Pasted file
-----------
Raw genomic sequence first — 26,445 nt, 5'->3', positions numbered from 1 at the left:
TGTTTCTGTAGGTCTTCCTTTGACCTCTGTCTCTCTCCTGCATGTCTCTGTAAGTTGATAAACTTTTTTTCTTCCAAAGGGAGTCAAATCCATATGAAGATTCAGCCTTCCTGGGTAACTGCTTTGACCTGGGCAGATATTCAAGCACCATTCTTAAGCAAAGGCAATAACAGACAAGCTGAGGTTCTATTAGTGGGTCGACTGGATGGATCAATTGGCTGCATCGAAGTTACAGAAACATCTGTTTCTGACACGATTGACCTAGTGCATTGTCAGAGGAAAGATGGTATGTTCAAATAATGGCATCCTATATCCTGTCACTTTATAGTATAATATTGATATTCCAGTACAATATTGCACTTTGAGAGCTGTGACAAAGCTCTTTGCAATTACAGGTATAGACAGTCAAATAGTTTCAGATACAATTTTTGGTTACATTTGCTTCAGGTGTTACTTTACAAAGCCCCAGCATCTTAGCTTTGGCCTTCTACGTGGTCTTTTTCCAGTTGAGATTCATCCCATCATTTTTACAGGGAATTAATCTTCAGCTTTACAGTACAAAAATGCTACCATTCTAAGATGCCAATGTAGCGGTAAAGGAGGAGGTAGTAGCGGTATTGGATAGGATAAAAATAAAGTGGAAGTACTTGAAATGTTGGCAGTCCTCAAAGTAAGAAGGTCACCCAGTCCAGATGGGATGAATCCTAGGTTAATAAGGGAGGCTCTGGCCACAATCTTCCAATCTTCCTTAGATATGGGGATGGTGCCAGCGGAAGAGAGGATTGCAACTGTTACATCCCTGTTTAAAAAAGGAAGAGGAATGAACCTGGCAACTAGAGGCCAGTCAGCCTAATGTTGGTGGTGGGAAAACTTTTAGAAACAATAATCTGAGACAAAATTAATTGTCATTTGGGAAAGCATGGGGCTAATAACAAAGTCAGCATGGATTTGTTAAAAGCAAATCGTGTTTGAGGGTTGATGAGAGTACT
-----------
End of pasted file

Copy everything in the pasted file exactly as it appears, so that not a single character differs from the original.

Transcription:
Raw genomic sequence first — 26,445 nt, 5'->3', positions numbered from 1 at the left:
TGTTTCTGTAGGTCTTCCTTTGACCTCTGTCTCTCTCCTGCATGTCTCTGTAAGTTGATAAACTTTTTTTCTTCCAAAGGGAGTCAAATCCATATGAAGATTCAGCCTTCCTGGGTAACTGCTTTGACCTGGGCAGATATTCAAGCACCATTCTTAAGCAAAGGCAATAACAGACAAGCTGAGGTTCTATTAGTGGGTCGACTGGATGGATCAATTGGCTGCATCGAAGTTACAGAAACATCTGTTTCTGACACGATTGACCTAGTGCATTGTCAGAGGAAAGATGGTATGTTCAAATAATGGCATCCTATATCCTGTCACTTTATAGTATAATATTGATATTCCAGTACAATATTGCACTTTGAGAGCTGTGACAAAGCTCTTTGCAATTACAGGTATAGACAGTCAAATAGTTTCAGATACAATTTTTGGTTACATTTGCTTCAGGTGTTACTTTACAAAGCCCCAGCATCTTAGCTTTGGCCTTCTACGTGGTCTTTTTCCAGTTGAGATTCATCCCATCATTTTTACAGGGAATTAATCTTCAGCTTTACAGTACAAAAATGCTACCATTCTAAGATGCCAATGTAGCGGTAAAGGAGGAGGTAGTAGCGGTATTGGATAGGATAAAAATAAAGTGGAAGTACTTGAAATGTTGGCAGTCCTCAAAGTAAGAAGGTCACCCAGTCCAGATGGGATGAATCCTAGGTTAATAAGGGAGGCTCTGGCCACAATCTTCCAATCTTCCTTAGATATGGGGATGGTGCCAGCGGAAGAGAGGATTGCAACTGTTACATCCCTGTTTAAAAAAGGAAGAGGAATGAACCTGGCAACTAGAGGCCAGTCAGCCTAATGTTGGTGGTGGGAAAACTTTTAGAAACAATAATCTGAGACAAAATTAATTGTCATTTGGGAAAGCATGGGGCTAATAACAAAGTCAGCATGGATTTGTTAAAAGCAAATCGTGTTTGAGGGTTGATGAGAGTACT